In the southernmost tip of the continental United States lies an archipelago of islands blessed with turquoise waters and a kaleidoscope of marine life – Key West, Florida.

As one of the world’s premier destinations for snorkeling, Key West enthralls underwater explorers with its vibrant coral reefs and diverse sea creatures.

A frequent question that first-time and even seasoned snorkelers ponder is, “Do you need a wetsuit to snorkel in Key West?

This comprehensive article, taking into account various elements like the tropical water temperatures, personal comfort levels, and protective factors, aims to provide a well-rounded response to this query.

Quick Answer

  • Requirement Of A Wetsuit: Generally optional, dictated by personal preferences, water temperature, and protective needs
  • Water Temperature Range: Typically falls between 69°F (21°C) in winter and 86°F (30°C) during summer
  • Additional Considerations: Sun protection, potential jellyfish encounters, and guarding against abrasion from underwater surfaces

Unpacking The Wetsuit Question

The decision to don a wetsuit while snorkeling in Key West is influenced by several factors, including the season, individual comfort levels, and other protective needs.

It’s not a one-size-fits-all answer but rather an exploration of several key components.

Seasonality & Personal Comfort

Key West is known for its tropical climate, resulting in warm sea temperatures throughout the year. Specifically, water temperatures generally fluctuate between a low of approximately 69°F (21°C) in the cooler months to a high of around 86°F (30°C) at the height of summer.

Although these temperatures may seem inviting, and typically above the comfort threshold for most, it’s crucial to remember that extended time spent in water, even if warm, can cause a decrease in body temperature.

While a wetsuit isn’t usually necessary for snorkeling in Key West, individuals who are more sensitive to cold or those planning longer snorkeling sessions might opt for one.

For instance, during the cooler winter months or for snorkeling outings that extend beyond an hour, a thin, shorty wetsuit may offer the extra warmth necessary for a more enjoyable experience.

Protection Beyond Warmth

Beyond merely providing insulation, wetsuits serve as a protective barrier that can enhance safety and comfort during snorkeling adventures.

Among the additional benefits are sun protection, safeguarding against potential jellyfish stings, and preventing abrasions from corals or other underwater surfaces.

Florida’s sunshine is famously intense, and prolonged exposure can result in sunburn. This risk is especially pronounced during activities like snorkeling, where the sun directly hits the parts of the body that remain above water, like the back of your neck, shoulders, and back.

A wetsuit provides an additional shield against harmful UV radiation, potentially reducing the risk of sunburn.

While jellyfish aren’t an everyday sighting in Key West, encounters can occur, especially during certain seasons or in specific areas. In such scenarios, the barrier provided by a wetsuit can help protect against stings.

Lastly, the underwater world, while beautiful, can be rugged and abrasive. Bumping into coral or brushing against rocks can cause scrapes or cuts. Here, a wetsuit can help minimize contact and reduce the risk of injuries.

Exploring The Types Of Wetsuits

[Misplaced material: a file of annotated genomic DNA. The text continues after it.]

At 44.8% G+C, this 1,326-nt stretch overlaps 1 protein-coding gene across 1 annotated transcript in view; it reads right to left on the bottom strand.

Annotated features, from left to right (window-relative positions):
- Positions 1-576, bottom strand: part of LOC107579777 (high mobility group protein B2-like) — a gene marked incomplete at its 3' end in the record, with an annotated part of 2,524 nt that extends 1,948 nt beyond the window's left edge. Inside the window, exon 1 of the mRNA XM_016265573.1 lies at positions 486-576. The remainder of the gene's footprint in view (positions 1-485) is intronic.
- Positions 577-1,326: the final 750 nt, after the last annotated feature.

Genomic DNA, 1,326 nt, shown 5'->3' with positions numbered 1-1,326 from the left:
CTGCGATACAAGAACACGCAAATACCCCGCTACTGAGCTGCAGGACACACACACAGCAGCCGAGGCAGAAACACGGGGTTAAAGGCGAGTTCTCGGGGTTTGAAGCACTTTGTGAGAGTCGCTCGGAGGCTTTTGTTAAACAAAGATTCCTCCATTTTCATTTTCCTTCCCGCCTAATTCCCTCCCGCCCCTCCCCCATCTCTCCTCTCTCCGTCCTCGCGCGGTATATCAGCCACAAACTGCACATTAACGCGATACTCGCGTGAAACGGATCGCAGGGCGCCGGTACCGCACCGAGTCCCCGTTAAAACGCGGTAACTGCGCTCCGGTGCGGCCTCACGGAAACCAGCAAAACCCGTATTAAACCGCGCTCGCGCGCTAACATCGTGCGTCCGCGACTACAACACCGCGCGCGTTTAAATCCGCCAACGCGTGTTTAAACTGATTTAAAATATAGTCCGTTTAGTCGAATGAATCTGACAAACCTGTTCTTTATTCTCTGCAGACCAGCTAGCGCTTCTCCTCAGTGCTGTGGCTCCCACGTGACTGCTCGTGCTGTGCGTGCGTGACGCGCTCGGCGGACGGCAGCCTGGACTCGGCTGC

If you have decided that a wetsuit is going to enhance your Key West snorkeling adventure, it’s essential to understand the types available and select one that suits your needs best.

Full Wetsuits

Full wetsuits, also known as “Steamers,” cover the entire body, including arms and legs. They come in varying thicknesses, usually between 2mm and 6mm, with thicker suits designed for colder conditions.

Given Key West’s warm waters, a full wetsuit would be overkill for most of the year. However, if you tend to get cold easily or plan to snorkel for extended periods, a thin full wetsuit (2mm) might be your preferred choice.


Shorties, as their name suggests, are shorter versions of the full wetsuit. They cover the torso, upper thighs, and upper arms.

These are a popular choice for warm water environments like Key West as they provide a good balance of warmth, protection, and freedom of movement.

Spring Suits

Spring suits are a variant of the shorty, typically with full-length arms but short legs. These suits are another viable option for Key West, providing more warmth and protection for the upper body, which can be beneficial if you’re sensitive to cooler temperatures or worried about sunburn on your arms.

The Role Of Neoprene

No discussion about wetsuits is complete without mentioning neoprene, the synthetic rubber that gives wetsuits their distinctive characteristics.

Neoprene has small, closed cells filled with air that provide insulation by reducing the rate at which heat is lost. Thicker neoprene offers more insulation, but at the cost of flexibility and weight.


In essence, while you don’t necessarily need a wetsuit to snorkel in Key West due to its warm, tropical waters, it can be a beneficial accessory depending on personal preferences, comfort needs, and safety considerations.

If you choose to don a wetsuit, ensure it fits well and aligns with the water conditions during your visit.

Whether you wear a wetsuit or not, remember that the most crucial aspects of snorkeling are safety and enjoyment.

Equip yourself appropriately, respect marine life, and savor the captivating world beneath Key West’s waves.


  1. “Water Temperature in Key West” (
  2. “Florida Keys Dive Center: Wetsuits” (
  3. “Wetsuit Thickness Guide & Temperature Chart” (
  4. “Sun Safety in Florida” (
  5. “Jellyfish Safety Tips” (
  6. “Types of Wetsuits” (
  7. “Guide to Neoprene” (